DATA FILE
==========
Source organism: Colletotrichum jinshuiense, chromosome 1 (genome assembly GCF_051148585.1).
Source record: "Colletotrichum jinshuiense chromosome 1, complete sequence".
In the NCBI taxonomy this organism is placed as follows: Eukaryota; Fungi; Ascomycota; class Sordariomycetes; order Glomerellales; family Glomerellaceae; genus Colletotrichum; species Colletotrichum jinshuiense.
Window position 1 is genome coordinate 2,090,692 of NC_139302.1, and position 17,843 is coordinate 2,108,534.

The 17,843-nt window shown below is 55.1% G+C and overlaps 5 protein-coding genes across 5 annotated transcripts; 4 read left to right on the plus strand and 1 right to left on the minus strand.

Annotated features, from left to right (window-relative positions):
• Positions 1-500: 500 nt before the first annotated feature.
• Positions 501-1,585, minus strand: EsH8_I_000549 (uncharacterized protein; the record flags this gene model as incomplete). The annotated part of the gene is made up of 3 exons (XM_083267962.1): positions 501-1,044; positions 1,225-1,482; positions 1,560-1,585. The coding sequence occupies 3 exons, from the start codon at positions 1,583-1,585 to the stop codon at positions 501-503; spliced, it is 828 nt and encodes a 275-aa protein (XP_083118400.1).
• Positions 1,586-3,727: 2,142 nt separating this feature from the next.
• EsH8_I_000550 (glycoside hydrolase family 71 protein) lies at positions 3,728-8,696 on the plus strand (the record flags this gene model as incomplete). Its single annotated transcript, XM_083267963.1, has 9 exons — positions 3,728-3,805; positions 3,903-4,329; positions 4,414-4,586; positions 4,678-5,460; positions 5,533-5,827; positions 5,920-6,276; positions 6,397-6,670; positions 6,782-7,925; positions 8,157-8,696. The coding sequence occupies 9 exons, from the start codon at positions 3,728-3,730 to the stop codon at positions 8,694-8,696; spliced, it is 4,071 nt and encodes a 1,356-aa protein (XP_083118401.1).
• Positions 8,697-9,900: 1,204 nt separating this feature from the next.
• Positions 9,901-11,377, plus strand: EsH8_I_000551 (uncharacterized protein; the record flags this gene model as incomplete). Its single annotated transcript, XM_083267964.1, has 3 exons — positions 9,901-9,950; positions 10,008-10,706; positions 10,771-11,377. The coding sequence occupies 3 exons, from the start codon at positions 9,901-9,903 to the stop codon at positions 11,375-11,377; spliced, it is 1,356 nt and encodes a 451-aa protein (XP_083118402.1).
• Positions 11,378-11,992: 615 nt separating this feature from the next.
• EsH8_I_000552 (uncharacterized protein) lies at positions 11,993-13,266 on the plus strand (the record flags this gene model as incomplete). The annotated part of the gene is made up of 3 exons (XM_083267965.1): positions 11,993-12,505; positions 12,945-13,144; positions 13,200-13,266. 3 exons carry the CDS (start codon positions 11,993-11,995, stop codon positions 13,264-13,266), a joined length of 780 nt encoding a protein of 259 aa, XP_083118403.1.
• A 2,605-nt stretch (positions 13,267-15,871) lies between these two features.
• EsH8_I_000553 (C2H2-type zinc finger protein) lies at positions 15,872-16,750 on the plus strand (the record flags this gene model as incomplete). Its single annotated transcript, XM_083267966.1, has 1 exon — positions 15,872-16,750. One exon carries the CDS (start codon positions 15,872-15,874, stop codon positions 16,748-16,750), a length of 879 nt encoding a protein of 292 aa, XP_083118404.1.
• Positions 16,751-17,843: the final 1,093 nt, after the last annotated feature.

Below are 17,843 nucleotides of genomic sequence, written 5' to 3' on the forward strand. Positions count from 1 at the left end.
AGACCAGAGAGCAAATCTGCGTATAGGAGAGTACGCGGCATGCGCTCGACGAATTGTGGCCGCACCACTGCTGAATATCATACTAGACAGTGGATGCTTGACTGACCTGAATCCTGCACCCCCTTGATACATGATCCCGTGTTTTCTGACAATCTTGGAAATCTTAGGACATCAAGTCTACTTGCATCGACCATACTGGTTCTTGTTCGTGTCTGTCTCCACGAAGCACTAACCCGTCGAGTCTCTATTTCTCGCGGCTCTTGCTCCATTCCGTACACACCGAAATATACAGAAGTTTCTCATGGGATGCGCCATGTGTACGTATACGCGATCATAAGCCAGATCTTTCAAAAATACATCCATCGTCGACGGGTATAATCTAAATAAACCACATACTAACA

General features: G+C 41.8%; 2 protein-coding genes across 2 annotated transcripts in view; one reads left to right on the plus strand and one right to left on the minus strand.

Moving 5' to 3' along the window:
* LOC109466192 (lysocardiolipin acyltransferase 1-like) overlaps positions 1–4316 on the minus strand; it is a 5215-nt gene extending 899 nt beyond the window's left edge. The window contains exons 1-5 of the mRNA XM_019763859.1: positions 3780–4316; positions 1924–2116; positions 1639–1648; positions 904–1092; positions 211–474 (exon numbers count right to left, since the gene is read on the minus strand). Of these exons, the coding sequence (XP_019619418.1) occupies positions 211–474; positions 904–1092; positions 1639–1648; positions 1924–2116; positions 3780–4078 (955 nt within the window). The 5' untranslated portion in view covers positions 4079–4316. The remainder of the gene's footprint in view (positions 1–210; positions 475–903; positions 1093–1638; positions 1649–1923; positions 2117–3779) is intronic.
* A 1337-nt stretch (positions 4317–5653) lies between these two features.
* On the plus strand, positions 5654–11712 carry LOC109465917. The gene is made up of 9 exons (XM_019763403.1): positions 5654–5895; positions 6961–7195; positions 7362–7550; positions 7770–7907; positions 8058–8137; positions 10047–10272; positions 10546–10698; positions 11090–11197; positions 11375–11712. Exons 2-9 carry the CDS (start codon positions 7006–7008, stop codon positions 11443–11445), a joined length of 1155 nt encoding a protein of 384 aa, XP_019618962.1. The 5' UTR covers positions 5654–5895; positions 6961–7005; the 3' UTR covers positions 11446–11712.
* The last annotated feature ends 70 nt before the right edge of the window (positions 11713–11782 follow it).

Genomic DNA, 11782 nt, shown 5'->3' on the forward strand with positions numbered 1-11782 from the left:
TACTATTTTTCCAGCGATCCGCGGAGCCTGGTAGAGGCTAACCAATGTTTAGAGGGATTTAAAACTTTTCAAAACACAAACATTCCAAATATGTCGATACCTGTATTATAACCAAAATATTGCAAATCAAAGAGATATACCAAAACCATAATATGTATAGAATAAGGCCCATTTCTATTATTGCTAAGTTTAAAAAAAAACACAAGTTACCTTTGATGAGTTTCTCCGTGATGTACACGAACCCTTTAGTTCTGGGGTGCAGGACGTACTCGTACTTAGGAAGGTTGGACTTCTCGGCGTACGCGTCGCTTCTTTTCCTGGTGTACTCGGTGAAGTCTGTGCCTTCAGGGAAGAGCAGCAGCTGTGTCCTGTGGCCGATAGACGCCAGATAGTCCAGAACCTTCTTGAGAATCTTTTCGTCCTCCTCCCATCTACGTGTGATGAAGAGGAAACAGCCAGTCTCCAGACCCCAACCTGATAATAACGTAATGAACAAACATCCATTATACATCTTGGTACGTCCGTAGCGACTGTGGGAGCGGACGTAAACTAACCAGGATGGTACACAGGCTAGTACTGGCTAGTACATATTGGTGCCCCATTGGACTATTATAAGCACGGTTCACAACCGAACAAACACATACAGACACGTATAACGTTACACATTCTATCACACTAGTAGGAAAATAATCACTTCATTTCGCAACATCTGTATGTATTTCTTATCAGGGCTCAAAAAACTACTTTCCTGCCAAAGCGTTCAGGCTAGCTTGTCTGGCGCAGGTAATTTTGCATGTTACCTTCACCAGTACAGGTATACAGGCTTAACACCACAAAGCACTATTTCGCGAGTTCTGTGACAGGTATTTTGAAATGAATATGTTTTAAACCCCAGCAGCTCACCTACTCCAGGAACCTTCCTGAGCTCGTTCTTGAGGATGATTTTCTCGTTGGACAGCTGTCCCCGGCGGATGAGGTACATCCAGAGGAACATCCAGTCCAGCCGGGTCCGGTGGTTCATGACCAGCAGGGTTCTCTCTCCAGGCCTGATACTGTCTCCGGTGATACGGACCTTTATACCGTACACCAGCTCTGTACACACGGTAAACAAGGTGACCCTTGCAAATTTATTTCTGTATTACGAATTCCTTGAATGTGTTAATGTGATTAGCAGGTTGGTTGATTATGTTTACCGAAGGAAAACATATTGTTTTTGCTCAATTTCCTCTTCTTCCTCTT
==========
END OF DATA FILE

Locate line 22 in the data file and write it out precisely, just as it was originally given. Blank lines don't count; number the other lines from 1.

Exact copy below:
* LOC109466192 (lysocardiolipin acyltransferase 1-like) overlaps positions 1–4316 on the minus strand; it is a 5215-nt gene extending 899 nt beyond the window's left edge. The window contains exons 1-5 of the mRNA XM_019763859.1: positions 3780–4316; positions 1924–2116; positions 1639–1648; positions 904–1092; positions 211–474 (exon numbers count right to left, since the gene is read on the minus strand). Of these exons, the coding sequence (XP_019619418.1) occupies positions 211–474; positions 904–1092; positions 1639–1648; positions 1924–2116; positions 3780–4078 (955 nt within the window). The 5' untranslated portion in view covers positions 4079–4316. The remainder of the gene's footprint in view (positions 1–210; positions 475–903; positions 1093–1638; positions 1649–1923; positions 2117–3779) is intronic.